To keep an eye on the hosts' group is a must in major tournaments. Their performances determine interest levels and in a competition such as the African Nations' Cup that is perennially under-supported, it will be even more important for Bafana Bafana to give a respectable account of themselves.
- Group B - Ghana and other stars
- Group C - Defending Champions, Eagles and the rest
- Group D - Favourites, neighbours and wounded
On the face of it, the draw has been kind to South Africa, putting them against newcomers Cape Verde, Morocco - the North African giants who have not won silverware in over 30 years - and a fellow southern African side, Angola. They have avoided all the heavyweights because of their seeding in the top pool and also managed to avoid sides that could cause problems like Mali and Algeria.
Could Group A turn out to be more exciting than it looks? Football Africa previews the four teams.
Locals have started to rally around their team in preparation for the event, even though there's a general feeling that Bafana Bafana will need to improve exponentially if they are to repeat their 1996 showing. In their first warm-up match, they showed that as the problem of old: an inability to find the back of the net returned.
South Africa created enough chances to have scored a dozen times against Norway but their lack of intent and fear in the box cost them. Heartening though, was the creativity in the mid-field and Siphiwe Tshabalala showed why he continues to be the best player in the team with his instinctive penetrative passes.
They will play two more matches in the lead up to January 19 to improve their goal-scoring form which will be weighing heavily on Gordon Igesund's mind. The stalwart coach has been given a clear instruction from the county's football association that if the team does not make at least the semi-finals of the competition, his job will be on the line.
It's a tough ask but the administrators have put it to the man who has had record league success. Igesund won the domestic championships with four different clubs and there is hope his Midas touch will take effect again.
After the smallest qualifying country (in population terms) overcame their final hurdle to appear at the continental championship when they held Cameroon at bay, their journey could well have been regarded as complete. Then, they were presented with a further challenge: play the host nation in the opening match of the tournament in front of 90,000 fans.
That could be a fine assignment for the islanders who may otherwise have faded in the obscurity of their fairytale and not been expected to do much more. After all, this is the first time they will play at the ANC and as rookies, they could get away with more than other teams.
Cape Verde don't want that though. Their coach Lucio Antunes has made it clear that his team are here to compete and they have the personnel to do it. Striker Heldon delivered at crucial times in the qualifying phase, while Ryan Mendes from Lille is regarded as one of the most promising forwards around.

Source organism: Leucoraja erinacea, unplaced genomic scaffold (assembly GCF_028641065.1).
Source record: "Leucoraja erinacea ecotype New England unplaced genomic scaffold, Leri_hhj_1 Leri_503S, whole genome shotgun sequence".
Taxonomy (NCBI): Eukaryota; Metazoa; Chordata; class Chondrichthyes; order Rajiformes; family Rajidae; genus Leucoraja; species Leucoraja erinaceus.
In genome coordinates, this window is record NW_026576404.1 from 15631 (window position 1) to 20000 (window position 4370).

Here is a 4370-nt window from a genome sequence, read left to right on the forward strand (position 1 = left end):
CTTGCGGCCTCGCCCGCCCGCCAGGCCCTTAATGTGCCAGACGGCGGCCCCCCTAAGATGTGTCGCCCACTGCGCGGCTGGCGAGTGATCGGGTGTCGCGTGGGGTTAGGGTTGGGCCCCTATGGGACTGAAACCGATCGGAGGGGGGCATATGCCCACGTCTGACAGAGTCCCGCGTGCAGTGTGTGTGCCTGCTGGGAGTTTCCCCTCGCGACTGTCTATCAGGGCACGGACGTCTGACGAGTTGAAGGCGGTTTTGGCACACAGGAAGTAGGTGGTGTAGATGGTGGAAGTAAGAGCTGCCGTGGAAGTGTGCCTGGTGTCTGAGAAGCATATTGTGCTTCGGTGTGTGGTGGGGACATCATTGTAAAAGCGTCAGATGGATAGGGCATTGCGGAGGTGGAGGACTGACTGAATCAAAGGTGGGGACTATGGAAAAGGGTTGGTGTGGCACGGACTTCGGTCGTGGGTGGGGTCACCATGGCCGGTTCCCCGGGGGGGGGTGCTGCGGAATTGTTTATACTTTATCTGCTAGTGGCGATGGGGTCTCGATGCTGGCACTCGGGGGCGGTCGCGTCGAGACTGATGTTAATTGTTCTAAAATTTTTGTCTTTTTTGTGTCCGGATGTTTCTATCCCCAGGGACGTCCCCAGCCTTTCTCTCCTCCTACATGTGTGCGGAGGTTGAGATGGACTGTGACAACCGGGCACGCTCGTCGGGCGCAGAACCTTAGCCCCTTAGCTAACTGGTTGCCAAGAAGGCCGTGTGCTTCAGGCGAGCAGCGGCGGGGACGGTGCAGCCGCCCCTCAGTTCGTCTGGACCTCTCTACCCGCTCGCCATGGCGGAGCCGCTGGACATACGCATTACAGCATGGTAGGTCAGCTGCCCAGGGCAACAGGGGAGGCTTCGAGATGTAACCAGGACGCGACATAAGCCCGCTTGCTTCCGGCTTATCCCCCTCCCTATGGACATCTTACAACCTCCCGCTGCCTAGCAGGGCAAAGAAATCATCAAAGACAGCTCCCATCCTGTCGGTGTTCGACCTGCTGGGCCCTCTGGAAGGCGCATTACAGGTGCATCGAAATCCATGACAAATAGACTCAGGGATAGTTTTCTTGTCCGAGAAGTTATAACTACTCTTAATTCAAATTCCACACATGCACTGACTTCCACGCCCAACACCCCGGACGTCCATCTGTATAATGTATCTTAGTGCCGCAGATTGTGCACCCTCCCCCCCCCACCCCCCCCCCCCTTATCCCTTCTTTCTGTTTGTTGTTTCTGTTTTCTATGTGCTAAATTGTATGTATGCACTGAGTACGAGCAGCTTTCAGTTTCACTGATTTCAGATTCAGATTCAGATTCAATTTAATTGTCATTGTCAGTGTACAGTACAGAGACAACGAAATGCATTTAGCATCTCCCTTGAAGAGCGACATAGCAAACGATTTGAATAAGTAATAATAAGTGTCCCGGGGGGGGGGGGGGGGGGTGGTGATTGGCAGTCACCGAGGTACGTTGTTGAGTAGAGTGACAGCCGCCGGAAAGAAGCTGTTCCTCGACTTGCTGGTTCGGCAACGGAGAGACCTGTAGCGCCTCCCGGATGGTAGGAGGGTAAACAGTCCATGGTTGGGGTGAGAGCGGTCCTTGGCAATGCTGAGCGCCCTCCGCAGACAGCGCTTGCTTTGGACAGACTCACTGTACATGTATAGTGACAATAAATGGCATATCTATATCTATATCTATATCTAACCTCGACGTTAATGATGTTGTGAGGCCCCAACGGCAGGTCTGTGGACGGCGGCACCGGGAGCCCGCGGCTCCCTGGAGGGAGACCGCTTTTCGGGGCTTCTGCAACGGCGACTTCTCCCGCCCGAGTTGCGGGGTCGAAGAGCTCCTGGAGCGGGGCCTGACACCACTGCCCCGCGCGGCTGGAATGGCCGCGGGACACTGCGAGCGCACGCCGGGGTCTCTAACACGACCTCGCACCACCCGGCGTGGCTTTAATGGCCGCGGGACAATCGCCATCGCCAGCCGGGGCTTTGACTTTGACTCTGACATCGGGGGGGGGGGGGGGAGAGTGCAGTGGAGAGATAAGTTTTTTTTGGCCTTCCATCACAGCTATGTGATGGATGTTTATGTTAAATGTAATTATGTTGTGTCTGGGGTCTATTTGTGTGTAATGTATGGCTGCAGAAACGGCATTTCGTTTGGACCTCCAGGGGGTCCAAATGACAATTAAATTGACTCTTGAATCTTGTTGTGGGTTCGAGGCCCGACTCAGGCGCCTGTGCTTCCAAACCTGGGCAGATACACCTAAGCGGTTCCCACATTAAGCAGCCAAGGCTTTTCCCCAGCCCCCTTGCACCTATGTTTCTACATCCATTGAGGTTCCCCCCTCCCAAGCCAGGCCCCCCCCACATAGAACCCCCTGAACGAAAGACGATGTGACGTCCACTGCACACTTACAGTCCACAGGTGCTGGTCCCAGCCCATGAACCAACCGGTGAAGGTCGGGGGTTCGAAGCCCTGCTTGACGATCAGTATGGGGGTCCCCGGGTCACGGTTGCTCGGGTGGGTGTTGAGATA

On the defensive front, the experienced Ricardo, who opted to play club football in Portugal rather than head to the ANC, will be missing but Cape Verde held Nigeria to a goalless draw two days ago so will take heart from that.
The dark horses of this group, Angola could surprise a few. They were close to not qualifying for the competition after they lost the first-lag qualifier for Zimbabwe but rallied to beat their fellow Southern Africans convincingly.
Manucho is their marquee player and will carry most of the responsibility if they hope to progress further. The Real Valladoid striker has scored 21 times in 38 appearances for his country and had played in three ANC's already. His first match in the tournament was against South Africa and he scored the opening goal in that encounter in 2008, where he was also named in the best XI. He was also the joint top-scorer in 2012.
Angola will warm up against Botswana who have not qualified for the event after their Cinderella run to get to the 2012 version and South African Club Moroka Swallows. They already have a 2-0 win over defending champions Zambia under their belt after beating the holders in a friendly.
On reputation, they would be tipped to top the group but Morocco's recent reality has been a little different. They also squeaked their way into the tournament after starring down the barrel of exit when they lost to Mozambique.
Eric Genets was fired and Rachid Taoussi took over and oversaw Morocco's 4-0 drubbing of the southern Africans to deny them the chance to play in their neighbouring country. Taoussi has made some major changes and Morocco will not have Marouane Chamakh, former captain Houssine Kharja or Adel Taarabt in their ranks for the competition.
They will rely heavily on midfield maestro Younes Belhanda, who was named France's young player of the year last season and is being hailed as one to watch in the African game. With a history of falling at hurdles they should sail over, this will be Morocco's chance to overturn that record.